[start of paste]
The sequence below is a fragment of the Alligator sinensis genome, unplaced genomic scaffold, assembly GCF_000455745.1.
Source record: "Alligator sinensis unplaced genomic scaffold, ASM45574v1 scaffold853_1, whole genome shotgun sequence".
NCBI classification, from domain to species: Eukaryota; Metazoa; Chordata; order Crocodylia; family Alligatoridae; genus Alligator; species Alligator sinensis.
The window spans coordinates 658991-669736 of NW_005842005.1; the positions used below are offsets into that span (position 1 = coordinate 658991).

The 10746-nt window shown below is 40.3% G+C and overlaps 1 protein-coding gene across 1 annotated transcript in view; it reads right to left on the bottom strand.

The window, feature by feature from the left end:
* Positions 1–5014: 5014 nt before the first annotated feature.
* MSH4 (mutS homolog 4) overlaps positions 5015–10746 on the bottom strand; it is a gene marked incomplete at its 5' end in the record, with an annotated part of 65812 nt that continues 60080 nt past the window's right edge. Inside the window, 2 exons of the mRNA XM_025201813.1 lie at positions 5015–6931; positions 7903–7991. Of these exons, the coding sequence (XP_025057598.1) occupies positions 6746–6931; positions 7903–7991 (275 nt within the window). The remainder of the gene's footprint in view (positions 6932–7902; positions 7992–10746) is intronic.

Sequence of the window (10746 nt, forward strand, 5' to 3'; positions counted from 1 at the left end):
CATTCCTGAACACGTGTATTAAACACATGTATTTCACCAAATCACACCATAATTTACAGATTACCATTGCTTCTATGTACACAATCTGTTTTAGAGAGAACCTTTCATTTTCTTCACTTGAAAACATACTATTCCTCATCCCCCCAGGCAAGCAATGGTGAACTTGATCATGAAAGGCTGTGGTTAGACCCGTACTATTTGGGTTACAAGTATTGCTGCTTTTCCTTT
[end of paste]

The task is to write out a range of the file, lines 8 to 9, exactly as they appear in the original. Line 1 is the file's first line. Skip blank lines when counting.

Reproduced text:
* MSH4 (mutS homolog 4) overlaps positions 5015–10746 on the bottom strand; it is a gene marked incomplete at its 5' end in the record, with an annotated part of 65812 nt that continues 60080 nt past the window's right edge. Inside the window, 2 exons of the mRNA XM_025201813.1 lie at positions 5015–6931; positions 7903–7991. Of these exons, the coding sequence (XP_025057598.1) occupies positions 6746–6931; positions 7903–7991 (275 nt within the window). The remainder of the gene's footprint in view (positions 6932–7902; positions 7992–10746) is intronic.

Sequence of the window (10746 nt, forward strand, 5' to 3'; positions counted from 1 at the left end):